Can blind people see during a Near Death Experience?

It’s well known that during a Near Death Experience, people can see and hear all that’s around them. Quite obviously, their eyes remain inside their heads. If the NDE phenomenon really is true then it should stand up to an obvious question: Can blind people also see during an NDE?  


Quite remarkably, they can; in fact, they can see almost as well as normal sighted people. This must surely be one of the most definitive proofs that the mind and the body are two very separate entities. It does of course open up a huge raft of highly complex questions. How, for example, do we receive and construct visual images and from where do they come?  


Dr Kenneth Ring and his associate Sharon Cooper carried out the original research into whether blind people could see during an NDE and took it a step further. They asked the ultimate question: Could people blind almost from the moment of their birth, also see during such an NDE. Tragically, finding a sufficient number of such people wasn’t as difficult as you might think. During the 1950s and early 1960s, the incubators used for the treatment of premature babies used too much oxygen, which destroyed the optic nerves of these tiny children.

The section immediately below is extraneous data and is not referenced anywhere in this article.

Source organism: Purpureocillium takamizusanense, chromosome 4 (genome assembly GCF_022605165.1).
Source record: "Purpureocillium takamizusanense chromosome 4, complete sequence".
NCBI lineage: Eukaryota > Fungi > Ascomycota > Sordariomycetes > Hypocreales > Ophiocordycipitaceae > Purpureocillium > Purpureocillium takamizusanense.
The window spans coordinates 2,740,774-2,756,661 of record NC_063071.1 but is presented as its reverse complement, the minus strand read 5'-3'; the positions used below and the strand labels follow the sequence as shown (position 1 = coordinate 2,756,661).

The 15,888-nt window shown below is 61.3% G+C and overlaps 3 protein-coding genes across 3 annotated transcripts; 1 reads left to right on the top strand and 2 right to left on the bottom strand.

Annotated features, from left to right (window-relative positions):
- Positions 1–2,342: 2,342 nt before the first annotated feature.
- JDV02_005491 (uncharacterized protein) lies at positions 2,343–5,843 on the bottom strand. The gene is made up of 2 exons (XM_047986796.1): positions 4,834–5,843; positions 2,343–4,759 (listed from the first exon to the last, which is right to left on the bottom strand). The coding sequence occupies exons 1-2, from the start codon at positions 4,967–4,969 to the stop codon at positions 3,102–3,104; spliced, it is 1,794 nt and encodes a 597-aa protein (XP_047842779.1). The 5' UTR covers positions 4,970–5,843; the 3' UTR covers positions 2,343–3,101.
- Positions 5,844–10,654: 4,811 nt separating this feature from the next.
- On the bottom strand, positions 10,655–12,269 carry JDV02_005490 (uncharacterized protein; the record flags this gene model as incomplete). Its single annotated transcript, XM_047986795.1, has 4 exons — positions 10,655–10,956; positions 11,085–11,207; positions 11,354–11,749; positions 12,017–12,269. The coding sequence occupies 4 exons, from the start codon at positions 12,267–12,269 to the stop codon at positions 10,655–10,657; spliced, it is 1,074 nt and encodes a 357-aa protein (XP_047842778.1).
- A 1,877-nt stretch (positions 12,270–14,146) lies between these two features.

It didn’t take long to find people in this group who’d had an NDE. The results were astounding. Even people blind from birth, with no optic nerves at all, can see during a Near Death Experience. They did have a few problems regarding the exact interpretation of what they saw, which is only to be expected; nevertheless, the results were free of all ambiguity.


I have no hesitation in repeating that, in my opinion, this scientific research into whether blind people can see during an NDE poses some far-reaching questions.